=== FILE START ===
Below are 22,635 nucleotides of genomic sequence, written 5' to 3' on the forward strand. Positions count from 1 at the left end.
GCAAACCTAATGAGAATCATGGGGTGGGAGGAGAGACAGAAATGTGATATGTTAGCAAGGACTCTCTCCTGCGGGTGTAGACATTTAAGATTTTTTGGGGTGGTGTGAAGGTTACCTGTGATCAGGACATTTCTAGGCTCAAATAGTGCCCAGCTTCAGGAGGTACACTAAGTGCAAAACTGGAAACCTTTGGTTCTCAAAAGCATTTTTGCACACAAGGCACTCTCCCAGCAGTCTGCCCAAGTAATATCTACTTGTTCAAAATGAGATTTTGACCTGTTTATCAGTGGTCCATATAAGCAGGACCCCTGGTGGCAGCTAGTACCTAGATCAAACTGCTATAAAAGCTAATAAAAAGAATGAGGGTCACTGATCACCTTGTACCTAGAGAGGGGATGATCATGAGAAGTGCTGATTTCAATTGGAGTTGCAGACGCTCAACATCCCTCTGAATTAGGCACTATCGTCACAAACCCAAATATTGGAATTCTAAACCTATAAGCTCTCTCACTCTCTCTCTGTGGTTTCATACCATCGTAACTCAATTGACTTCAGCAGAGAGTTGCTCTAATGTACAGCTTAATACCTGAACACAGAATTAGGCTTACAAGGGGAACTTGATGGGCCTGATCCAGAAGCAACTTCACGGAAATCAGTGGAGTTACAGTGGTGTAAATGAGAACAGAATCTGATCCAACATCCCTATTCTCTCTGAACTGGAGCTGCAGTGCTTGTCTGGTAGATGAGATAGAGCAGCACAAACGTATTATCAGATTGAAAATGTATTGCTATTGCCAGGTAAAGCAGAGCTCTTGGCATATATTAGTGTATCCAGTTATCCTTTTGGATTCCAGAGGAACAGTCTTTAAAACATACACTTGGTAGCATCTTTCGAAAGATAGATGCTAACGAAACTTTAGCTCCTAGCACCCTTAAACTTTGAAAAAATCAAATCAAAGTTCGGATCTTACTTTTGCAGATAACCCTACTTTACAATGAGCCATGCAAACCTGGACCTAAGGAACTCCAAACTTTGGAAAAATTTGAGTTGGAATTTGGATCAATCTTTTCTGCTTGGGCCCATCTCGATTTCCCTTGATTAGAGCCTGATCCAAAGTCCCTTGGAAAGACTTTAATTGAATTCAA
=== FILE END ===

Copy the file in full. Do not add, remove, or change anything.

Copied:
Below are 22,635 nucleotides of genomic sequence, written 5' to 3' on the forward strand. Positions count from 1 at the left end.
GCAAACCTAATGAGAATCATGGGGTGGGAGGAGAGACAGAAATGTGATATGTTAGCAAGGACTCTCTCCTGCGGGTGTAGACATTTAAGATTTTTTGGGGTGGTGTGAAGGTTACCTGTGATCAGGACATTTCTAGGCTCAAATAGTGCCCAGCTTCAGGAGGTACACTAAGTGCAAAACTGGAAACCTTTGGTTCTCAAAAGCATTTTTGCACACAAGGCACTCTCCCAGCAGTCTGCCCAAGTAATATCTACTTGTTCAAAATGAGATTTTGACCTGTTTATCAGTGGTCCATATAAGCAGGACCCCTGGTGGCAGCTAGTACCTAGATCAAACTGCTATAAAAGCTAATAAAAAGAATGAGGGTCACTGATCACCTTGTACCTAGAGAGGGGATGATCATGAGAAGTGCTGATTTCAATTGGAGTTGCAGACGCTCAACATCCCTCTGAATTAGGCACTATCGTCACAAACCCAAATATTGGAATTCTAAACCTATAAGCTCTCTCACTCTCTCTCTGTGGTTTCATACCATCGTAACTCAATTGACTTCAGCAGAGAGTTGCTCTAATGTACAGCTTAATACCTGAACACAGAATTAGGCTTACAAGGGGAACTTGATGGGCCTGATCCAGAAGCAACTTCACGGAAATCAGTGGAGTTACAGTGGTGTAAATGAGAACAGAATCTGATCCAACATCCCTATTCTCTCTGAACTGGAGCTGCAGTGCTTGTCTGGTAGATGAGATAGAGCAGCACAAACGTATTATCAGATTGAAAATGTATTGCTATTGCCAGGTAAAGCAGAGCTCTTGGCATATATTAGTGTATCCAGTTATCCTTTTGGATTCCAGAGGAACAGTCTTTAAAACATACACTTGGTAGCATCTTTCGAAAGATAGATGCTAACGAAACTTTAGCTCCTAGCACCCTTAAACTTTGAAAAAATCAAATCAAAGTTCGGATCTTACTTTTGCAGATAACCCTACTTTACAATGAGCCATGCAAACCTGGACCTAAGGAACTCCAAACTTTGGAAAAATTTGAGTTGGAATTTGGATCAATCTTTTCTGCTTGGGCCCATCTCGATTTCCCTTGATTAGAGCCTGATCCAAAGTCCCTTGGAAAGACTTTAATTGAATTCAA